doi:10.1371/journal.pbio.1001811.s004

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Figure S5.

The effect of foreperiod on BF activity. (A) The population PSTHs of BF bursting neurons were plotted for S-Large (top) and S-Small trials (bottom), calculated separately for each foreperiod. FP1 was the shortest 0.35 s foreperiod, whereas FP4 was the longest 0.80 s foreperiod. The mean RTs for the corresponding trials are indicated in the inset (mean ± std). Longer foreperiod was associated with faster RTs, but did not increase BF bursting amplitude, suggesting that faster RTs associated with longer foreperiods were not mediated by increased BF bursting amplitude. Instead, longer foreperiod was associated with stronger prestimulus activity reduction. (B) An example BF bursting neuron illustrating how faster and slower trials were determined for each foreperiod. This procedure controlled for the influence of foreperiod on BF activity and on RT.

doi:10.1371/journal.pbio.1001811.s005

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Figure S6.

The difference in BF bursting amplitude between faster and slower trials within a trial type. (A–C) The difference (mean ± sem) in BF bursting amplitude between faster and slower RTs within S-Large (A) and S-Small (B) trials, and between S-Large and S-Small trials (C) (paired t test). The average bursting amplitude difference was indicated. (D–F) The same BF bursting amplitude difference analysis as in (A–C), except that the respective baseline firing rate at {−100,0} ms window was first subtracted. Adjusting for the baseline firing rate resulted in smaller and less significant BF bursting amplitude difference, indicating that the small difference in BF bursting amplitude between faster and slower trials within a trial type was partly contributed by the difference in baseline activity.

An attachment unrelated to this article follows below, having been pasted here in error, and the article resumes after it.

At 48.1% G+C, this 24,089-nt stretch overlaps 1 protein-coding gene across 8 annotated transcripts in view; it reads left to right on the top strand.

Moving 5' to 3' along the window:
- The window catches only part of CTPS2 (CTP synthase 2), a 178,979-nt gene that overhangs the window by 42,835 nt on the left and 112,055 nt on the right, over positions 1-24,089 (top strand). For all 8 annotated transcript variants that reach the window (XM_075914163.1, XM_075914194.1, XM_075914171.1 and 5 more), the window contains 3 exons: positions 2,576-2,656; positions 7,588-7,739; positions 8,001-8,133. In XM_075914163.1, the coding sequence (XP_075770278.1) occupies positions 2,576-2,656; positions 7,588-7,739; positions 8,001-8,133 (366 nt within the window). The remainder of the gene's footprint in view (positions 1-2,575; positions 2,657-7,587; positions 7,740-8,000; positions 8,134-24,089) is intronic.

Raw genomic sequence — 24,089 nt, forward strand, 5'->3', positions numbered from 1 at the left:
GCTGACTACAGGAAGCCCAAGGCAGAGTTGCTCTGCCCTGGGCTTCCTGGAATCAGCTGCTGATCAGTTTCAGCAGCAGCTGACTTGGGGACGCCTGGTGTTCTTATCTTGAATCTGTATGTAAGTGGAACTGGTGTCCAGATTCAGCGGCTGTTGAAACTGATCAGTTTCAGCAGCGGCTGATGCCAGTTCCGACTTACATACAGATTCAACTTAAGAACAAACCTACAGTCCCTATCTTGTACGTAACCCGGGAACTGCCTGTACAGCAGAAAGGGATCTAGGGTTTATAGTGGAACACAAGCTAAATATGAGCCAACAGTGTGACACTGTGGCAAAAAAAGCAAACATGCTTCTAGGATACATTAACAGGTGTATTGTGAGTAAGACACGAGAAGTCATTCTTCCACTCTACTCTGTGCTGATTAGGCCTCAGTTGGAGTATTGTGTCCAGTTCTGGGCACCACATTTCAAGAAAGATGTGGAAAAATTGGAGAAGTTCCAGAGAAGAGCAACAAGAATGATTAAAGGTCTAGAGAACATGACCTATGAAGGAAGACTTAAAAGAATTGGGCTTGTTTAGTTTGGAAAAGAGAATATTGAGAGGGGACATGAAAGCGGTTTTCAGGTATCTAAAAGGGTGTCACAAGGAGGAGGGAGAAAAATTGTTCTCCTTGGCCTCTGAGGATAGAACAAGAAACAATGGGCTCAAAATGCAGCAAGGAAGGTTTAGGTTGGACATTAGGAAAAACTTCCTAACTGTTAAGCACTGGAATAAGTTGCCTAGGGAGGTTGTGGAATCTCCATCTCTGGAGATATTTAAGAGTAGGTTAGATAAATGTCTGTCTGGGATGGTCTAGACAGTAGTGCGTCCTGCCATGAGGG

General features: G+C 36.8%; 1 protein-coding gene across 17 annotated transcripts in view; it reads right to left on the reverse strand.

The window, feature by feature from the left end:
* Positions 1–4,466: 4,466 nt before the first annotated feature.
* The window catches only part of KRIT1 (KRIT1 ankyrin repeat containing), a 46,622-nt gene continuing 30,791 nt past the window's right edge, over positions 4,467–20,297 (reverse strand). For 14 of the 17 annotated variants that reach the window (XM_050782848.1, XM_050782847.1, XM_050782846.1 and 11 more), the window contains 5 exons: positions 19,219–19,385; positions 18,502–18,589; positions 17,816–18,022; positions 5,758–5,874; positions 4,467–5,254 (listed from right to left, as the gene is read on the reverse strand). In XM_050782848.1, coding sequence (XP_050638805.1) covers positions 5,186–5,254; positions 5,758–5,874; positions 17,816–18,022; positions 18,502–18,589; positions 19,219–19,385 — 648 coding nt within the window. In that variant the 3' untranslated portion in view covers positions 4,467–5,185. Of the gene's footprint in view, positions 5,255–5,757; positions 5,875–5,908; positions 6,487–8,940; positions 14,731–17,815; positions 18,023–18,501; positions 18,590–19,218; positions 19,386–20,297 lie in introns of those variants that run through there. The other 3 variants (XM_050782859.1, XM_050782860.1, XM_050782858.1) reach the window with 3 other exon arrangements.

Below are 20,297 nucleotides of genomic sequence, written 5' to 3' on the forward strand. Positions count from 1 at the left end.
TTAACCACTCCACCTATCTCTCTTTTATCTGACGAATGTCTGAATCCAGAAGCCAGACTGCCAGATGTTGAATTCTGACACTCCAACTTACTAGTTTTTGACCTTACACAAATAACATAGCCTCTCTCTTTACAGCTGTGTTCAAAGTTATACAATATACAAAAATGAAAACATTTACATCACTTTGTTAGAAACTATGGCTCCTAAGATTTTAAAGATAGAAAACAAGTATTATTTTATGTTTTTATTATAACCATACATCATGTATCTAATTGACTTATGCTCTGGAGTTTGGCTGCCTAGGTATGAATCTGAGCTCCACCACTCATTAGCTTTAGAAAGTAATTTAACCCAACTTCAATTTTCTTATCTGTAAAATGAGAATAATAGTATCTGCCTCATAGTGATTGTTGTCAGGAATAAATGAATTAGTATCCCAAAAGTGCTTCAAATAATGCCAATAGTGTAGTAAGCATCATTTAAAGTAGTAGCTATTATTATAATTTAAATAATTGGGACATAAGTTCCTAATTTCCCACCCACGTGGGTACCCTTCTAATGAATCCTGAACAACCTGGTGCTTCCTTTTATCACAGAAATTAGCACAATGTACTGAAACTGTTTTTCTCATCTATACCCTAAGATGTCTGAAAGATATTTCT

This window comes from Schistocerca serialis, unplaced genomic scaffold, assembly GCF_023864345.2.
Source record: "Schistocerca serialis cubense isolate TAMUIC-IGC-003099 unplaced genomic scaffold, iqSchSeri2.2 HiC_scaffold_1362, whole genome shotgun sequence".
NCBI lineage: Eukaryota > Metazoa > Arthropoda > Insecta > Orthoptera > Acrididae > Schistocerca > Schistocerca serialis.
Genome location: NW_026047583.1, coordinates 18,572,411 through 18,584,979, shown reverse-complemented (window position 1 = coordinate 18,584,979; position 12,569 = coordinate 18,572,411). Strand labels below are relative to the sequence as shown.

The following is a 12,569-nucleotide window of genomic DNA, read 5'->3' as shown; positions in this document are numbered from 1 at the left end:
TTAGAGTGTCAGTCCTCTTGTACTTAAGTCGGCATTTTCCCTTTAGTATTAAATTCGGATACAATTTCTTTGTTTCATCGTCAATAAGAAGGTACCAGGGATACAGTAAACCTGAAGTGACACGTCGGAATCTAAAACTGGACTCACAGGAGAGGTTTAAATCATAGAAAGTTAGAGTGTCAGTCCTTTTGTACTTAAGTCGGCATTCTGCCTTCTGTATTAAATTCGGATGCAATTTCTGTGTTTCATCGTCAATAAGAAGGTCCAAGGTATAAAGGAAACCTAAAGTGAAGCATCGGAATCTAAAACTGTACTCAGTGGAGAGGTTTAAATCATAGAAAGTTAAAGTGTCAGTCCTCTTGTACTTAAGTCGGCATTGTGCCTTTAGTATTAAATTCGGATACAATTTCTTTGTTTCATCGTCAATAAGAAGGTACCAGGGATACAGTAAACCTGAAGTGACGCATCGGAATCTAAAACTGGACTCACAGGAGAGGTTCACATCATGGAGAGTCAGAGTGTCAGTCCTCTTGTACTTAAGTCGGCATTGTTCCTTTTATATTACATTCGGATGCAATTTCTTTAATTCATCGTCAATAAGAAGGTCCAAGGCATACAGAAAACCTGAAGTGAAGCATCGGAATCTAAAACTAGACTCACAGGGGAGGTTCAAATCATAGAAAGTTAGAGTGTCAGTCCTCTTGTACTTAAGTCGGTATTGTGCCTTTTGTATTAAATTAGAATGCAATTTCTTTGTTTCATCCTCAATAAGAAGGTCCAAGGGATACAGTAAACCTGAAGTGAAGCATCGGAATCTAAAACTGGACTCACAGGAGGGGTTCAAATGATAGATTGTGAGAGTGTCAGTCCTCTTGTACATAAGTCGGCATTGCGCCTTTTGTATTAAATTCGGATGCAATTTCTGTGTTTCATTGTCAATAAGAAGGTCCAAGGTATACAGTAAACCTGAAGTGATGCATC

doi:10.1371/journal.pbio.1001811.s006

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Figure S7.